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B Y DAV I D I A N R O S E N , M D FOUNDER AND MEDICAL DIRECTOR OF ROSEN VEIN CARE

Autumn is here and the kids are back in school (yay!). We can finally find some time to grab our to-do lists, take each item one-by-one and “make it better.” At the top of many people’s lists is the nagging issue of varicose and spider veins that grow progressively more extensive and often more symptomatic with the passage of time. Symptoms often include legs that feel tired and heavy, legs that intermittently swell as well as cramps and “restless legs”. While bulging, spidery veins may readily catch our attention, more extensive problems may be lurking beneath the surface. Varicose and spider veins are a very common problem: Millions of women and men suffer from venous disease. Despite the fact that it is such a prevalent problem, patients who could benefit from minimally invasive techniques remain undiagnosed and untreated. Many patients avoid treatment due to misconceptions regarding discomfort and down time associated with older techniques such as surgical “stripping” of veins. Others mistakenly figure that their medical insurance carriers will never cover such treatments.

Dr. Rosen is certified by the Amercan Board of Venous & Lymphatic Medicine. Dr. Rosen’s extensive experience in diagnosing and treating all forms of venous disease allows him to create a regimen tailored to each patient’s specific needs. All of the minimallyinvasive procedures that Rosen Vein Care offers are performed solely by Dr. Rosen himself in a comfortable outpatient setting in about an hour or less. Most routine activities can be resumed immediately after treatment. Patient satisfaction surveys returned by Dr. Rosen’s patients recognize his attention to detail, his ability to keep patients at ease and comfortable during treatments and for his ability to routinely exceed patient expectations. To schedule your hour-long initial consultation with Dr. Rosen, call 847-272-8346. Rosen Vein Care is located in the Northbrook Court Professional Plaza, 1535 Lake Cook Rd Suite 401.

However, a new approach known as Clarivein® does not require tumescent local anesthesia and has been shown to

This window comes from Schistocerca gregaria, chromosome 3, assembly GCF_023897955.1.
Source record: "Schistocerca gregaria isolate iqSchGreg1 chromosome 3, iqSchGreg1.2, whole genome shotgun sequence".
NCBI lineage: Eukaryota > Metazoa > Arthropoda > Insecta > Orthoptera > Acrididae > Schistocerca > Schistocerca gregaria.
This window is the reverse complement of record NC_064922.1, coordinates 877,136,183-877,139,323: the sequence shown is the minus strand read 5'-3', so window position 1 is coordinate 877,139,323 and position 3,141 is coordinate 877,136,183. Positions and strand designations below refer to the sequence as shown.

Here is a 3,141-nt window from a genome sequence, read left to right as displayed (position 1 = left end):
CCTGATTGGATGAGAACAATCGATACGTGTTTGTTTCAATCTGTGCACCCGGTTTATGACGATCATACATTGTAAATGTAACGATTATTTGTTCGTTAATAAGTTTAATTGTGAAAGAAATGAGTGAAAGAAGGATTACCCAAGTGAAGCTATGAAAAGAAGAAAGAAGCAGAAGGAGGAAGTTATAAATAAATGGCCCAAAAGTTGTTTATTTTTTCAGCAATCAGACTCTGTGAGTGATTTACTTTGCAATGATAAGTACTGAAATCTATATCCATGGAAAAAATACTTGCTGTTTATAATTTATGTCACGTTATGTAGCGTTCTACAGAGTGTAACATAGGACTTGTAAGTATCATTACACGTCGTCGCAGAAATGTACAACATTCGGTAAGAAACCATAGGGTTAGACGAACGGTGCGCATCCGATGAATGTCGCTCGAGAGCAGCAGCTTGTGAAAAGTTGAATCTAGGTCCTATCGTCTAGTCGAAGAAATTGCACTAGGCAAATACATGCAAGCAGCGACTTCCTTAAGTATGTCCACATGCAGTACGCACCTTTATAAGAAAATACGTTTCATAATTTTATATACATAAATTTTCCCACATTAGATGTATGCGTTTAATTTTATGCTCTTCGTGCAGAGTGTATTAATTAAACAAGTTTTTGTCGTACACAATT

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SPONSORED CONTENT

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Visit their website at damarstone.com for hours, appointments and location. Feel free to call them directly at 847-272-6666 with any questions. 750 Anthony Trail Rd. Northbrook, IL 60062

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BET TER YOU | finance

WHAT SHOULD YOU DO WITH

YOUR INHERITANCE? BY MEGHAN STREIT

Receiving an unexpected or larger-than-expected inheritance can be a boon for your financial well-being—if you’re smart about how you use it. We probably don’t have to tell you that doesn’t mean quitting your job and hopping on the next flight to Bora Bora. TERRI CONKLIN, A UBS WEALTH manager in Northbrook, says the first thing you should do with a windfall is pay down debt, including credit cards and student loans. But she cautions you to first consult your advisor before paying off your mortgage, because that could have undesirable tax consequences. Once you’ve eliminated debt, Conklin says to use inherited money to make sure all of your basic financial needs are met. That means fully funding your retirement and emergency funds and making sure you have adequate insurance. If there’s money left after all of that, shore up your kids’ education funds. All that said, Conklin says you should also have a little fun with the money. “I always tell people that this is an emotional time, so at the very end, you should always treat yourself to something,” she says. “It can be something that is meaningful to you or that gives you a little reward, but should be no more than 10 percent [of the inheritance].” Laurie Itkin, a financial advisor and author of “Every Woman Should Know Her Options,” says many people inherit investment accounts rather than cash. In that case, she says it’s important to dis-